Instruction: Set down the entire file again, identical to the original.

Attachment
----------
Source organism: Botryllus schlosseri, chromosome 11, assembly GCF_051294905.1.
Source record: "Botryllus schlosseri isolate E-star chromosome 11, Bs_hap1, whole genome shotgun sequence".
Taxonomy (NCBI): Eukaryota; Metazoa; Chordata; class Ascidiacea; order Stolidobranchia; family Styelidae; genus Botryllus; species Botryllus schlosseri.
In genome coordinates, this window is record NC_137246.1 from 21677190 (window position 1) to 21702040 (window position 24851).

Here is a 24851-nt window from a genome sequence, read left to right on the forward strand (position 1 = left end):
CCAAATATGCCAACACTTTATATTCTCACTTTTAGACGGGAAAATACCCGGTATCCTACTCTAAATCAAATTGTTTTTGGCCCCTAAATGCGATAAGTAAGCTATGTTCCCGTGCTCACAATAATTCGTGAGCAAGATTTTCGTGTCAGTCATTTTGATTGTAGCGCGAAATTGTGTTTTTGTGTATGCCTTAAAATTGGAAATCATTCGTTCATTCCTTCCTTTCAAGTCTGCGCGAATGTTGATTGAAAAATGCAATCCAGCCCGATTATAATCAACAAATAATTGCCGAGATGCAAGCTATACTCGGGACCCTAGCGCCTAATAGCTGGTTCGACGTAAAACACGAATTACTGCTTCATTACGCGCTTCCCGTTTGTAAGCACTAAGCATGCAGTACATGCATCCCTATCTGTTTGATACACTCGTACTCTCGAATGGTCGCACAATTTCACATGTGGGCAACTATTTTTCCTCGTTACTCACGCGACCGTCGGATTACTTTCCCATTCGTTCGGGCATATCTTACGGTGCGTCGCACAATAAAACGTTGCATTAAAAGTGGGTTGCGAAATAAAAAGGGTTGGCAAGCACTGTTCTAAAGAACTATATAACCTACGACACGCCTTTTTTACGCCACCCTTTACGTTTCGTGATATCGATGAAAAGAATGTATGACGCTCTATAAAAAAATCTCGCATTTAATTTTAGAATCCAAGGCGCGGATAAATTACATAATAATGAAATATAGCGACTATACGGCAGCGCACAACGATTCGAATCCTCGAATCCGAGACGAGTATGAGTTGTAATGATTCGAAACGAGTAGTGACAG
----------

Source organism: Botryllus schlosseri, chromosome 11, assembly GCF_051294905.1.
Source record: "Botryllus schlosseri isolate E-star chromosome 11, Bs_hap1, whole genome shotgun sequence".
Taxonomy (NCBI): Eukaryota; Metazoa; Chordata; class Ascidiacea; order Stolidobranchia; family Styelidae; genus Botryllus; species Botryllus schlosseri.
In genome coordinates, this window is record NC_137246.1 from 21677190 (window position 1) to 21702040 (window position 24851).

Here is a 24851-nt window from a genome sequence, read left to right on the forward strand (position 1 = left end):
CCAAATATGCCAACACTTTATATTCTCACTTTTAGACGGGAAAATACCCGGTATCCTACTCTAAATCAAATTGTTTTTGGCCCCTAAATGCGATAAGTAAGCTATGTTCCCGTGCTCACAATAATTCGTGAGCAAGATTTTCGTGTCAGTCATTTTGATTGTAGCGCGAAATTGTGTTTTTGTGTATGCCTTAAAATTGGAAATCATTCGTTCATTCCTTCCTTTCAAGTCTGCGCGAATGTTGATTGAAAAATGCAATCCAGCCCGATTATAATCAACAAATAATTGCCGAGATGCAAGCTATACTCGGGACCCTAGCGCCTAATAGCTGGTTCGACGTAAAACACGAATTACTGCTTCATTACGCGCTTCCCGTTTGTAAGCACTAAGCATGCAGTACATGCATCCCTATCTGTTTGATACACTCGTACTCTCGAATGGTCGCACAATTTCACATGTGGGCAACTATTTTTCCTCGTTACTCACGCGACCGTCGGATTACTTTCCCATTCGTTCGGGCATATCTTACGGTGCGTCGCACAATAAAACGTTGCATTAAAAGTGGGTTGCGAAATAAAAAGGGTTGGCAAGCACTGTTCTAAAGAACTATATAACCTACGACACGCCTTTTTTACGCCACCCTTTACGTTTCGTGATATCGATGAAAAGAATGTATGACGCTCTATAAAAAAATCTCGCATTTAATTTTAGAATCCAAGGCGCGGATAAATTACATAATAATGAAATATAGCGACTATACGGCAGCGCACAACGATTCGAATCCTCGAATCCGAGACGAGTATGAGTTGTAATGATTCGAAACGAGTAGTGACAG